Most people who use CC licenses don’t understand what the different licenses mean; they just call all of them “Creative Commons” as if that means anything. CC’s modular system was a good idea, I see it as an experiment that was worth doing. But the results are in: it didn’t work. What we have now are a mess of incompatible licenses, most of which fail to contribute to any real “commons,” and an increase of confusion and misinformation.
You can’t really blame Creative Commons though — the problem is copyright law. Nothing can fix it at this point. Even CC-0, a valorous attempt to opt out of copyright, doesn’t work in practice, as my experience with the Film Board of Canada showed — even after placing SSTB under CC-0, their lawyers refused to accept it was really Public Domain, and made me sign a release anyway, just to allow one of their filmmakers to refer to it. I will be saddled forever with permissions paperwork even with CC-0. I’ll probably keep using CC-0, of course, but I have no expectation it will work as it’s supposed to.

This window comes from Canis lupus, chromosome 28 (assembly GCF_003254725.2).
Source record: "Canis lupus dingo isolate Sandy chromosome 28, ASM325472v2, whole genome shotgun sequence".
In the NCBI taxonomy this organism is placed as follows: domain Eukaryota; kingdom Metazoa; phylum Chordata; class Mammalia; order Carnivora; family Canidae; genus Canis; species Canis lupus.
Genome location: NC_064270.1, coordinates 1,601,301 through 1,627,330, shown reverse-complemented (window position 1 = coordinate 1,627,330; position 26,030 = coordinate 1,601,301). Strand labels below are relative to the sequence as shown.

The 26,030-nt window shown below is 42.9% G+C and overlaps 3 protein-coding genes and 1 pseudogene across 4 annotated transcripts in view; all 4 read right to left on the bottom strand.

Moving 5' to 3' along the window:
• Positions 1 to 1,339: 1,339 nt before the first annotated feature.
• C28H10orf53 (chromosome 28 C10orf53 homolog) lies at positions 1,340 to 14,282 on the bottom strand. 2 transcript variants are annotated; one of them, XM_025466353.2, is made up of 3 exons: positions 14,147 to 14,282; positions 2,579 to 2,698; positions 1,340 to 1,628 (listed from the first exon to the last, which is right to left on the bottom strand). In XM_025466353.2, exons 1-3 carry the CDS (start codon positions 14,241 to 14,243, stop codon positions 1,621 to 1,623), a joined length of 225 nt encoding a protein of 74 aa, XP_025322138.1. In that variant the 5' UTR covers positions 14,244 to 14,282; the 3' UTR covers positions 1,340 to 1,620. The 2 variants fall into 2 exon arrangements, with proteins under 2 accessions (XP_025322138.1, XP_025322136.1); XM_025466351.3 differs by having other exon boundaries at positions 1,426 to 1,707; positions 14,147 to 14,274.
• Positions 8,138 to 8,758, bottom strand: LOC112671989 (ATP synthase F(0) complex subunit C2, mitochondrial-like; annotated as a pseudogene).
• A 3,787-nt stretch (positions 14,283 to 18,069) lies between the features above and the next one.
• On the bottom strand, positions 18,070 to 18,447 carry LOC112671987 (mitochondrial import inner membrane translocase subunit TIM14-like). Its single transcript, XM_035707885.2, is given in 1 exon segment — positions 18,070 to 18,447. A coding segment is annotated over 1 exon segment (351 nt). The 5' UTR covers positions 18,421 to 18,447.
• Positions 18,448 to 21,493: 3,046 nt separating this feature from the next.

5. The BY-NC-SA license, although nonfree, it’s pretty popular. Why do you think so? What are the main issues about licensing a work using it?
People are high-minded when they choose the -NC restriction, but it accomplishes exactly the opposite of their ideals. They want to “protect” their works from abusive exploitation from big corporate players. They don’t realize those big corporate players LOVE the -NC clause, because it’s a commercial monopoly. Big corporate players are all set up to deal with commercial monopolies: they have licensing departments and lawyers. It’s the big corporate players who can afford to license your -NC works. It’s your peers, small players with no legal departments and limited resources, who can’t. The -NC clause screws over your fellow artists and small players, while favoring big corporations.